Large traders are confident the historic downfall of Credit Suisse will not result in a deeper crisis, playing down suggestions of wider negative effects across the commodities sector.

Switzerland’s financial sector has been rocked by the chaos engulfing the 167-year-old lender. On March 17, a US$54bn liquidity injection from the central bank failed to stem the outflow of cash from Credit Suisse, and within hours authorities stepped in to coordinate a takeover by rival UBS. 

Coupled with the failure of San Francisco-based Silicon Valley Bank just days earlier, fears have arisen that the banking sector could be on the cusp of a fresh financial crisis. However, large commodity traders have been quick to downplay those risks. 

“It certainly doesn’t feel like that,” said Jeff Dellapino, Vitol’s chief financial officer, speaking alongside several trading giants at this week’s FT Commodities Global Summit in Lausanne. “The information that we can see on banks in terms of regulatory supervision and capital all feels very orderly.  

“Obviously the events of last week were a bit shocking… [but] we’re not getting any sort of impact feedback from any of our banks.” 

Guillaume Vermesch, group chief financial officer at Mercuria, suggested the situation may prove an issue for Switzerland’s status as a global financial centre, but said: “I don’t think it will be an issue on the financing side for people on the stage today.” 

Christophe Salmon, chief financial officer at Trafigura, added the capital-intensive nature of the commodities sector means traders could present a lifeline to a struggling lender. 

“The type of assets that we can bring to a bank’s balance sheet is exactly what the bank needs,” he said.  

“Banks are financing our working capital, inventories, receivables payments, which are intrinsically short-term assets. These assets have paid the lowest floating rates, so there is no interest rate mismatch between the assets and the liability of the bank. I don’t see an issue there.” 

And Richard Dolcetti, chief financial officer at Castleton Commodities International, agreed the Credit Suisse turmoil “doesn’t feel like it really is anything that can cascade” to the banking sector more widely.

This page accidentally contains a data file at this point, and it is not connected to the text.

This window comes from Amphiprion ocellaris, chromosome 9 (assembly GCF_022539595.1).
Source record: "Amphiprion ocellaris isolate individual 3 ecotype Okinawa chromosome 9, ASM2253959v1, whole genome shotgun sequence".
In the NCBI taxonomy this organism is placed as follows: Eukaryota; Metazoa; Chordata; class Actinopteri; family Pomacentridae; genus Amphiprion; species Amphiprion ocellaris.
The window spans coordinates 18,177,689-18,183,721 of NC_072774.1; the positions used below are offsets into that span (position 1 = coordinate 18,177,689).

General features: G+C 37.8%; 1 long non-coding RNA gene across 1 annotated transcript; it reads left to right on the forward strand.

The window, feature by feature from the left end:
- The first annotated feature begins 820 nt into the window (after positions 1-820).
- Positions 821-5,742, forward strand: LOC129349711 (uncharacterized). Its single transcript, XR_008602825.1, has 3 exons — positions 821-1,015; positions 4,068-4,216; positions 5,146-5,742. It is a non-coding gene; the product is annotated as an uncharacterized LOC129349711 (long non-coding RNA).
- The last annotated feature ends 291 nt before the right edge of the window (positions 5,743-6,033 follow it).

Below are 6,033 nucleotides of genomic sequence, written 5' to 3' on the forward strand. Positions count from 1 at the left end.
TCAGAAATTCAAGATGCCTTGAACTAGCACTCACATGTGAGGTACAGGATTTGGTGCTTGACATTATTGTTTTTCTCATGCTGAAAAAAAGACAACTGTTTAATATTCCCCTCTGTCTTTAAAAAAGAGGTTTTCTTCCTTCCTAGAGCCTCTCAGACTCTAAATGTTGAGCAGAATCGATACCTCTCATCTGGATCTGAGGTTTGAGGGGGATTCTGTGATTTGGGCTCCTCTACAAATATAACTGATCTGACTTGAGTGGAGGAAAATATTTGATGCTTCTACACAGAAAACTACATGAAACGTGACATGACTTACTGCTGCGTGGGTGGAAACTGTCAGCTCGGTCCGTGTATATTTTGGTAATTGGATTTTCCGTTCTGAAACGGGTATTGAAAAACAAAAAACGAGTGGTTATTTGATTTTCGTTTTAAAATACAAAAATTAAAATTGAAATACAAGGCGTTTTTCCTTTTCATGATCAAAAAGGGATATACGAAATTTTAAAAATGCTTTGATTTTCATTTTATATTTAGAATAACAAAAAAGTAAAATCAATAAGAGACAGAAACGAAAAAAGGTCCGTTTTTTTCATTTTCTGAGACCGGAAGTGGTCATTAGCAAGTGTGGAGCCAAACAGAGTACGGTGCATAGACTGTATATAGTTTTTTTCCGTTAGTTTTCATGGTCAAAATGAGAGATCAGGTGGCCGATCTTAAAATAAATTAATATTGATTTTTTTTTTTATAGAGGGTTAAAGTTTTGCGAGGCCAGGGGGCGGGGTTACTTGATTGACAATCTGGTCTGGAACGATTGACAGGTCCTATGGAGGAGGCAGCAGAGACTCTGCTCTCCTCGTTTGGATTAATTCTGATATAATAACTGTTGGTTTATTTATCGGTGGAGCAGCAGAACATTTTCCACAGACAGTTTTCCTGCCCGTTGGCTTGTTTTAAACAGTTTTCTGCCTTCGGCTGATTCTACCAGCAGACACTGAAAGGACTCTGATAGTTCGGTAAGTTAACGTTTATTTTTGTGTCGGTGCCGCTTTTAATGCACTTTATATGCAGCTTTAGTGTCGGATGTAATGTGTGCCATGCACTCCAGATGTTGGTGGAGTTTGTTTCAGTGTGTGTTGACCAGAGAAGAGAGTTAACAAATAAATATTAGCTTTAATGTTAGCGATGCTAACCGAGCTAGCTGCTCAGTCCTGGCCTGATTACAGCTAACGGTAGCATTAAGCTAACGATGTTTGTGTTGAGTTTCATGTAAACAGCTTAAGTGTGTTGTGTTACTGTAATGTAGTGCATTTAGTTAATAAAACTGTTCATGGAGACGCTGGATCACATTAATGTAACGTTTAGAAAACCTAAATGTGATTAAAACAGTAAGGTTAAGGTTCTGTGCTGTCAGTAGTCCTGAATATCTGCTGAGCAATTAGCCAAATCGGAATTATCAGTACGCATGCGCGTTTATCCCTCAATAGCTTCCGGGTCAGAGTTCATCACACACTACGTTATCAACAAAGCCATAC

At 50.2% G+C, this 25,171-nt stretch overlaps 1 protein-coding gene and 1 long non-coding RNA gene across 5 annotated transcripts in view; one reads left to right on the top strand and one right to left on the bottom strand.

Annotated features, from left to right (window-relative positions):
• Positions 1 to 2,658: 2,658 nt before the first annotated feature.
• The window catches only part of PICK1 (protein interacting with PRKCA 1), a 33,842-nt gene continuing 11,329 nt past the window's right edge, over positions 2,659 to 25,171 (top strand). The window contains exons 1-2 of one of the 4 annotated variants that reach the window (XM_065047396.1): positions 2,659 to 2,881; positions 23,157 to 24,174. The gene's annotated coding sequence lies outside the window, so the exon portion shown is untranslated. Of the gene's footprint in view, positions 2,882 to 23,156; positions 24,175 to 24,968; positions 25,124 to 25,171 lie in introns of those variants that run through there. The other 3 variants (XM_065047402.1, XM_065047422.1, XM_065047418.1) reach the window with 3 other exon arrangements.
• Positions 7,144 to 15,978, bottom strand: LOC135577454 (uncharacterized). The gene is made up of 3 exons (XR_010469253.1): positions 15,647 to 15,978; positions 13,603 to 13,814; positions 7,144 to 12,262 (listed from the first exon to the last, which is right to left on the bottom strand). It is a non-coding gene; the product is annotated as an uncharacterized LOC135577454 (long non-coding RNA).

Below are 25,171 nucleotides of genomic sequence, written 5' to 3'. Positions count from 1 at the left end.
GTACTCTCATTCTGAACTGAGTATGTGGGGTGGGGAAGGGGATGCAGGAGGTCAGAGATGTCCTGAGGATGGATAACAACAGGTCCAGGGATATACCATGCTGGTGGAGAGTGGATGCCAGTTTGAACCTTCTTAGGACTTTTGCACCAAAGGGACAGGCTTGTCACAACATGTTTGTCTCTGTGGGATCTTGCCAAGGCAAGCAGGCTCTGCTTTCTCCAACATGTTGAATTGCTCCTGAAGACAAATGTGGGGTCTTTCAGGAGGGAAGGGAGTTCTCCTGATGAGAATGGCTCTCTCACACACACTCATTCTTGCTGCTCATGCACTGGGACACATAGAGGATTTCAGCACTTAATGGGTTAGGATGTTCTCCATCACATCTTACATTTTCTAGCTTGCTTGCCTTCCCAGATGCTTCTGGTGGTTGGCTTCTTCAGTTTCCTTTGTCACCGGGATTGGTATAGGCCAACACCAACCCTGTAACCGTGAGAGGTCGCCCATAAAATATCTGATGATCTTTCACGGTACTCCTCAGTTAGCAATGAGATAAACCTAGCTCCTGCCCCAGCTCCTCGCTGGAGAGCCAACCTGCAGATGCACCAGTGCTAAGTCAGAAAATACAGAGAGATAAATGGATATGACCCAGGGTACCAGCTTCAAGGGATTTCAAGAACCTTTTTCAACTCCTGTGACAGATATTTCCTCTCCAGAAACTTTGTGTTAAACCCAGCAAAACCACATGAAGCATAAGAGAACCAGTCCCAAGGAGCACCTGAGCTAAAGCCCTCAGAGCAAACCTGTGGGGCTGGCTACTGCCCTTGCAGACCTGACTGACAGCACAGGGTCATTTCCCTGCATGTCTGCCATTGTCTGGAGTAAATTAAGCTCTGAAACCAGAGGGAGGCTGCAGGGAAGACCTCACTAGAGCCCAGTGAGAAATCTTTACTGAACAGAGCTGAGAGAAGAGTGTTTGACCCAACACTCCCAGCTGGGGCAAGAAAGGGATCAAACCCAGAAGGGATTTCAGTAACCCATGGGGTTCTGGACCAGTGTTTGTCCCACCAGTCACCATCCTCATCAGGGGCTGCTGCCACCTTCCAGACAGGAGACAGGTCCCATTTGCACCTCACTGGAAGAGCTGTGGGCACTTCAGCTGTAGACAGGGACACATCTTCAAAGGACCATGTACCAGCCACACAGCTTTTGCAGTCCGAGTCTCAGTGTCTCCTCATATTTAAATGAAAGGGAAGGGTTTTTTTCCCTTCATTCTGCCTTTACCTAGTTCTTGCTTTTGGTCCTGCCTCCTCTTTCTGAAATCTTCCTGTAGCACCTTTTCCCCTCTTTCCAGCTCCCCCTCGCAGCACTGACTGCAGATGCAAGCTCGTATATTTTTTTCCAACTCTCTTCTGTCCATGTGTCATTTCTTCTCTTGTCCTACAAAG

“The incidents we’ve seen, mostly, have been around a lack of competence in certain institutions, for whatever reason,” he said. “The banks are pretty well capitalised, in my understanding, but when you start to have a lack of confidence in an institution it becomes a problem”. 

Jeff Currie, global head of commodities research at Goldman Sachs, said earlier at the same event: “Credit Suisse had a lot of problems going into this and I think what’s happened here, over the last couple of days, it’s been isolated. Europe, we can say, is relatively safe. Banks are well capitalised.” 

The picture may be slightly different for smaller commodity traders, however. 

Mercuria’s Vermesch noted there is “probably more concern on the trading side for smaller, niche traders, or more generally for SME companies in Switzerland, which are typically reliant on these two banks to function”.  

“Businesses there may be more on the spot,” he said. 

Speaking to GTR on the sidelines of the event, one smaller European trading house said it has not been informed of any immediate changes to its trade finance lines from Credit Suisse. 

But there are concerns for traders that have historically had similarly sized financing lines from both Credit Suisse and UBS. Industry insiders say it is uncertain whether a combined banking entity would fully incorporate both lines, effectively doubling the size of the facility. 

Jeff Webster, group chief financial officer at Gunvor, said the Swiss government “may, having solved one problem, just opened up just as many new ones”, including the implications for the country of having “one mega-bank controlling that portion of the market”.